Along with Preventing Colorectal Cancer.org and the Prevent Cancer Foundation, C3 hosted a Congressional briefing in order to provide Members and health care staff with information about current colorectal cancer screening programs that work and pending legislation that has the potential to save thousands of lives and billions in Medicare expenditures by expanding access to colorectal cancer screening and treatment.
Congresswoman Kathy Dahlkemper spoke at the briefing about the impact of colorectal cancer on women and to urge support for her recently-introduced resolution. A champion for the health care and wellness needs of women, Representative Dahlkemper discussed the importance of early detection and screening in the fight against colorectal cancer.
“Colorectal cancer is the second leading cause of cancer death in both women and men in the United States, yet many people are unaware of the need to be screened for this disease. As many as 44,000 lives a year could be saved if colorectal cancer screening was fully accessible and utilized. Colorectal Cancer Awareness Month is about educating men and women to save lives. I am proud to be part of this important effort to raise awareness and help in the fight against colorectal cancer.”
Dr. Laura Seeff, Acting Branch Chief, Comprehensive Cancer Control Branch, Division of Cancer Prevention and Control with the Centers for Disease Control and Prevention spoke about the CDC’s colorectal cancer control programs. The CDC’s cancer control programs have been highly successful in increasing population-based screening rates. The program began as a demonstration project at five sites, and Congress recently provided the funding to expand the program to twenty-six states and tribal territories. The CDC program is the model for the Colorectal Cancer Prevention, Early Detection, and Treatment Act introduced by Congresswoman Kay Granger.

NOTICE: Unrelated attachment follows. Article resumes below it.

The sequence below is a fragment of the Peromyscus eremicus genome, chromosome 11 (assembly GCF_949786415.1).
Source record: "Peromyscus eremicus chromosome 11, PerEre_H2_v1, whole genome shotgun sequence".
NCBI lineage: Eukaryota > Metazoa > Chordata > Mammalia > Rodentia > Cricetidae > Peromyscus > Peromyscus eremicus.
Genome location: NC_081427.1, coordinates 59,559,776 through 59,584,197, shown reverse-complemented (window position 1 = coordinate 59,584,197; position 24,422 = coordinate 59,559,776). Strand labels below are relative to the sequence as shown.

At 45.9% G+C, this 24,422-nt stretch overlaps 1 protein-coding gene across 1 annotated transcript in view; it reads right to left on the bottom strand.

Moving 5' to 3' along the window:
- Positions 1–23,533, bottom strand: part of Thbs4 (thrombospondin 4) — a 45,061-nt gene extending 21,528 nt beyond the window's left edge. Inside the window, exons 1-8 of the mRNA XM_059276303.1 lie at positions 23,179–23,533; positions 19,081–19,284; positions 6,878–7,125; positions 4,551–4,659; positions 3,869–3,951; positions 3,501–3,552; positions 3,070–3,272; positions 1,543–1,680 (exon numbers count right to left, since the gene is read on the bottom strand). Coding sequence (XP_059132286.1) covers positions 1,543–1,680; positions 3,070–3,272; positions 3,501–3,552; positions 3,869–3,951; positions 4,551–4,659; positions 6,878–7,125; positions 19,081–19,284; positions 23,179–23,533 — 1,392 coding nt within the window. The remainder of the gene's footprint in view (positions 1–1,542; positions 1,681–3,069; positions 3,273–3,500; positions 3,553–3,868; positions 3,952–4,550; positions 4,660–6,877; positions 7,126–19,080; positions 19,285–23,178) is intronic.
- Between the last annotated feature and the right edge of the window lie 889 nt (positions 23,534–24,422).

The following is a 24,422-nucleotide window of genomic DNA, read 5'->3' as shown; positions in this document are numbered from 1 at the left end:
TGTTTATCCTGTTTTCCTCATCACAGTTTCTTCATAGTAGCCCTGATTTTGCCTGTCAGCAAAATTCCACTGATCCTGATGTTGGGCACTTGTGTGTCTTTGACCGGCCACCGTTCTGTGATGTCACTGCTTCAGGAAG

Representative Granger’s health care advisor, Theresa Vawter, attended the briefing and spoke about the bill and why even with health care reform we still need H.R. 1189 enacted in order to increase population-based screening rates and win the fight against colorectal cancer.
Dr. John Marshall, Chief, Division of Hematology/Oncology, Georgetown University Hospital Associate Director, Clinical Research, Lombardi Comprehensive Cancer Center spoke about colorectal cancer from the clinician’s perspective. Dr. Marshall spoke of the frustration of seeing patients every day in his practice that he shouldn’t see simply because those individuals who should be screened for colorectal cancer continue to delay and/or avoid screening. He also gave an overview for attendees about current screening rates.
The briefing was moderated by Dr. Steven Morris, Chair Person and Founding Board Member, Preventing Colorectal Cancer.org and President, Atlanta Gastroenterology Associates. It provided Congressional staff and other attendees with an overview of the current state of colorectal cancer screening and programs.